LP-based Approximation for Personalized Reserve Prices

by   Mahsa Derakhshan, et al.

We study the problem of computing revenue-optimal personalize (non-anonymous) reserve prices in eager second price auction in a single-item environment without having any assumption on valuation distributions. Here, the input is a dataset that contains the submitted bids of n buyers in a set of auctions and the goal is to return personalized reserve prices ṟ that maximize the revenue earned on these auctions by running eager second price auctions with reserve ṟ. We present a novel LP formulation to this problem and a rounding procedure which achievesOur main result in a polynomial-time LP-based algorithm that achieves a (1+2(√(2)-1)e^√(2)-2)^-1≈-approximation. This improves over the 12-approximation algorithm due to Roughgarden and Wang. We show that our analysis is tight for this rounding procedure. We also bound the integrality gap of the LP, which bounds the performance of any algorithm based on this LP.and obtains the best known approximation ratio even for the special case of independent distributions.



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1 Introduction

Second price (Vickrey) auctions with reserves have been prevalent in many marketplaces such as online advertising markets [GLMN17, PLPV16, CS14]. A key parameter of this auction format is its reserve price, which is the minimum price at which the seller is willing to sell an item. While we have a full understanding of the optimal reserve prices when the buyers’ valuation distributions are, for example, i.i.d. and regular [Mye81]111The seminal work of [Mye81] shows that when the buyers’ valuation distributions are i.i.d. and regular, the monopoly price defined as for being the buyers’ valuation distribution is optimal., there are many practical applications including online advertising markets in which these assumptions fail to hold [GLMN17, CLMN14]. Furthermore, there are empirical and theoretical evidence that highlight the significance of setting personalized reserve prices for the buyers in order to maximize the revenue [EOS07, OS11, BGL18].

We study the problem of optimizing personalized reserve prices in second price auctions when the buyer valuations can be correlated. There are two different ways that personalized reserve prices can be applied in the second price auctions: lazy and eager [DRY15]. In the lazy version, we first determine the potential winner and then apply the reserve prices. In the eager version, we first apply the reserve prices and then determine the winner. In this work, we focus on optimizing eager reserve prices because (i) while the optimal lazy reserve prices can be computed exactly in polynomial time, they have worse revenue performance both in theory and practice, and (ii) eager reserves perform better in terms of social efficiency for similar revenue levels [PLPV16].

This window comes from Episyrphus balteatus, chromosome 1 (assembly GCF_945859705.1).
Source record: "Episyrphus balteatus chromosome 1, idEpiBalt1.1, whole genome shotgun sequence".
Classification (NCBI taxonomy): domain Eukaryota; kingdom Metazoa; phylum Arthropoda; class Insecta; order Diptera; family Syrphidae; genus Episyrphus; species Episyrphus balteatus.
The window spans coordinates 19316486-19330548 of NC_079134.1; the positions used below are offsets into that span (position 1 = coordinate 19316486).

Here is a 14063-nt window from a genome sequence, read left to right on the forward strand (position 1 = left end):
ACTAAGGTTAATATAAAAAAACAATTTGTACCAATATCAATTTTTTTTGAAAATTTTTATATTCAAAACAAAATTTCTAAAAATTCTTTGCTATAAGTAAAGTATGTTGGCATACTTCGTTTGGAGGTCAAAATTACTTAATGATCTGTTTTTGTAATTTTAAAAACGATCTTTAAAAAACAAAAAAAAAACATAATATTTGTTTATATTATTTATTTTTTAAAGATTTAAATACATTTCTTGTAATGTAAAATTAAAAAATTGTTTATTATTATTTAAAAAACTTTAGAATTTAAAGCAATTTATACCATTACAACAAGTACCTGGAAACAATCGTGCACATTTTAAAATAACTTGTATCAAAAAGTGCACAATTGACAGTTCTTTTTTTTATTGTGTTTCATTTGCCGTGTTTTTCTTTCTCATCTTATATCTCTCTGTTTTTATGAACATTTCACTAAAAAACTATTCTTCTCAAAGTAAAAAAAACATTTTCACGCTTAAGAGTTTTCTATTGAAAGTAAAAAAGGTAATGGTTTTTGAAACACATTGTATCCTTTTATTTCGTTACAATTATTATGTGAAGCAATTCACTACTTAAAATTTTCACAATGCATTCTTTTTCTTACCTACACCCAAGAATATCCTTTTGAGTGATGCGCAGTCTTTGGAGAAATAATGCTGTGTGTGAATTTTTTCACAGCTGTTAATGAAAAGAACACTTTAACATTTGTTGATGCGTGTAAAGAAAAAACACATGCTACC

To optimize the eager reserve prices, we take a data-driven approach as suggested in the literature [PLPV16, RW16]. The input in this setting is a history of the buyers’ submitted bids/valuations over multiple runs of an auction and the goal, roughly speaking, is to set a personalized reserve price for each buyer such that the total revenue obtained on the same data set according to these reserve prices is maximized (see Section 2 for the formal definition). While the problem is APX-hard [RW16], the state-of-the-art algorithm of Roughgarden and Wang [RW16] achieves a -approximation which itself improves over an earlier -approximation algorithm by Paes Leme, Pál and Vassilvitskii [PLPV16]. Our main result is an algorithm with a significantly improved approximation factor:

[width=enhanced, frame hidden, boxsep=6pt, left=1pt, right=1pt, top=4pt, boxrule=1pt, arc=0pt, colback=mylightgray, colframe=black, breakable ]

Theorem (formally as Theorem 1).

There exists a randomized polynomial time algorithm that given a dataset, outputs a vector of reserve prices whose expected revenue is a

-approximation of that of the optimal value.

The known algorithms of the literature are all greedy and only take into account the two highest bids in each auction. Another limitation of these algorithms is that the reserve price for each buyer is computed in isolation. That is, the reserve price for a buyer only depends on the bids of the auctions in which the buyer submits the highest bid. In fact, [RW16] argue that these limitations are precisely what prevent their algorithm from obtaining any guarantee better than

. We bypass this bound by a careful analysis of a rounding technique for a natural linear programming formulation of the problem proposed in this work.